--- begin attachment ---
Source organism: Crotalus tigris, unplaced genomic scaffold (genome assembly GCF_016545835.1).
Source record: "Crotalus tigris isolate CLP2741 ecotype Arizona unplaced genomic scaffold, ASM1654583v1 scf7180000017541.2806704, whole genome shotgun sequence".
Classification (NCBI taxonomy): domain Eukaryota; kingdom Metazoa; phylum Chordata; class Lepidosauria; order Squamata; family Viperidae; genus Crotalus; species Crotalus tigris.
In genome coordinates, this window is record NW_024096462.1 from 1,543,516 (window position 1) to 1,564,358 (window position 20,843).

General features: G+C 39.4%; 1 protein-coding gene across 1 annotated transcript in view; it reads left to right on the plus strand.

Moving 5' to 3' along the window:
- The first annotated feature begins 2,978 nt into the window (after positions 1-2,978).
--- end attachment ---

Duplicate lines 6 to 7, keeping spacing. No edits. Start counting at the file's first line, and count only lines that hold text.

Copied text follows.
Moving 5' to 3' along the window:
- The first annotated feature begins 2,978 nt into the window (after positions 1-2,978).